Existing Home Sales Data Revised Substantially Lower


Sales of existing homes since 2007 were 14% lower than previously reported, the National Association of Realtors said Wednesday.

The downward revision offered statistical evidence that the U.S. housing slump that followed the collapse of the subprime mortgage market was even more severe than previously thought.

According to the NAR, in 2010 there were 4,190,000 existing-home sales, down 14.6% from the earlier reported 4,908,000 figure. For the four-year period from 2007 to 2010, sales and inventory were revised downward by 14.3%.

“From a consumer’s perspective, only the local market information matters and there are no changes to local multiple listing service data or local supply-and-demand balance, or to local home prices,” NAR chief economist Lawrence Yun said.

Yun said the discrepancy was caused by “a divergence” that began in 2007 between how sales are reported within the industry and how they are recorded by the U.S. Census. In particular, the data was impacted by a sharp decline in for-sale-by-owners, in which homes are sold without the help of a realtor.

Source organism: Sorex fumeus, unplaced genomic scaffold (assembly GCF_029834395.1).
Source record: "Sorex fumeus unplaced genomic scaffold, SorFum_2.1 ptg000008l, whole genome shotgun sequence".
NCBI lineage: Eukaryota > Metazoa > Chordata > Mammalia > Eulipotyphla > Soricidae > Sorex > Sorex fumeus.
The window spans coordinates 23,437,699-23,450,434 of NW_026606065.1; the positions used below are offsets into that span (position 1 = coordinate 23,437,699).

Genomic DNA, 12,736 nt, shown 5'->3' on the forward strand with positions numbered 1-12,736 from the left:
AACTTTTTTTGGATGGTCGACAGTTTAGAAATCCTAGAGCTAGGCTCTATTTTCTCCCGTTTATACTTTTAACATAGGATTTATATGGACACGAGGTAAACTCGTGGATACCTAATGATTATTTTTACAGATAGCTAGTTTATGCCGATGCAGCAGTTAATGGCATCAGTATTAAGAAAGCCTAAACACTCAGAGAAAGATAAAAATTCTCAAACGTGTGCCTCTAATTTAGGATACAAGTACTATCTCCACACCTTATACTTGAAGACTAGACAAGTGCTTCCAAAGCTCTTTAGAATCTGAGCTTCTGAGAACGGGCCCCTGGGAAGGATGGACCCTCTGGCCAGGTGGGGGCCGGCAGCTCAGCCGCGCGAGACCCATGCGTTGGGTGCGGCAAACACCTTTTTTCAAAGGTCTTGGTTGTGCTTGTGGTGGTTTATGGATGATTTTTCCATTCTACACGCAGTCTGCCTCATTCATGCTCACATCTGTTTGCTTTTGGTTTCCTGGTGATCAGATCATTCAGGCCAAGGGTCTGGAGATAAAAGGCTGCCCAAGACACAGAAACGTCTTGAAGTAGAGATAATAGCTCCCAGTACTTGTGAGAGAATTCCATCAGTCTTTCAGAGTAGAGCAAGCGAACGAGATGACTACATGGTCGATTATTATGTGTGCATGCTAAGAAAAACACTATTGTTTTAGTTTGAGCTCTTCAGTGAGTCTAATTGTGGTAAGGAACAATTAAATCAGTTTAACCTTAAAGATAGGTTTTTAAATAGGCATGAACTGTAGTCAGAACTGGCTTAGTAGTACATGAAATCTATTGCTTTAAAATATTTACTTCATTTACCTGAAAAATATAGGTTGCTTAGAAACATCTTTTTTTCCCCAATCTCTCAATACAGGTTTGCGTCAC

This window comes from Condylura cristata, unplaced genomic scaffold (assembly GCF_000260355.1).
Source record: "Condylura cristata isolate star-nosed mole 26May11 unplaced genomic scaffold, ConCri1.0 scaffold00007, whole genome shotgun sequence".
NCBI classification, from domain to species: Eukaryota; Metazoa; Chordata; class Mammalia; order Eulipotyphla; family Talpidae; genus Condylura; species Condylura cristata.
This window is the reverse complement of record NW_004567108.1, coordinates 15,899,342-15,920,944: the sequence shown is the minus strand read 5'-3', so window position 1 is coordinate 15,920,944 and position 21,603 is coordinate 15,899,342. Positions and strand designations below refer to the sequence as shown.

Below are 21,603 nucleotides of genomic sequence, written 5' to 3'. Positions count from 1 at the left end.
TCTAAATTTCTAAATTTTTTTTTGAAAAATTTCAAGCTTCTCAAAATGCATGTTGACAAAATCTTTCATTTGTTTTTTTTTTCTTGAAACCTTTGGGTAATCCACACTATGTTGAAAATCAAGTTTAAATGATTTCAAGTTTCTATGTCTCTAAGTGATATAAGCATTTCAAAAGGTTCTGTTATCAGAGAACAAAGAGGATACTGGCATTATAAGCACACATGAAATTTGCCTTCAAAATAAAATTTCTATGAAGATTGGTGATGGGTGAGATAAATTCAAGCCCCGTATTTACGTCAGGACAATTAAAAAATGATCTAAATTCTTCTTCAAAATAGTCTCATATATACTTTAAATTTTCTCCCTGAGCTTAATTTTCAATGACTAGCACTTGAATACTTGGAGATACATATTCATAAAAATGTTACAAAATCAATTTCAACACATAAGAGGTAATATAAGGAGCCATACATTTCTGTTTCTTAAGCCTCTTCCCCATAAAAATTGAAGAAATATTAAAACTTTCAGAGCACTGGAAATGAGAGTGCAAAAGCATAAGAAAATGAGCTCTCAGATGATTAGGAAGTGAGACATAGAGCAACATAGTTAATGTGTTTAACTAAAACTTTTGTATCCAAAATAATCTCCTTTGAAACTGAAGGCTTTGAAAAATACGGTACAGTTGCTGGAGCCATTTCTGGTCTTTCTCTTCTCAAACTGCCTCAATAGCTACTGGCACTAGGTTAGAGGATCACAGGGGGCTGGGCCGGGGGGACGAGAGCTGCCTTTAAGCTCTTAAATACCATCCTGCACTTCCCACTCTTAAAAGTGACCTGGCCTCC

The revisions are not expected to have a significant impact on future revisions to U.S. Gross Domestic Product, the realtor group said.

The NAR gave some cause for optimism Wednesday, reporting that existing home sales in November increased 4% month-over-month to an annual rate of 4.42 million units, and rose 12.2% above the pace in November 2010.

The long-running housing slump is a major reason the U.S. economic recovery has stalled. Housing prices have been falling since 2007, leaving millions of homeowners owing more on their mortgages than their homes are worth. Home equity, once counted on as a nest egg, has disappeared, leaving consumers nervous and careful about how they spend their money. Consumer spending accounts for 70% of the U.S. economy.

Even with mortgage rates at their lowest levels in decades, many potential buyers are either afraid to make the investment or waiting for prices to fall even lower. According to Freddie Mac, a 30-year fixed-rate mortgage fell to a record low 3.99% in November from 4.07 percent in October.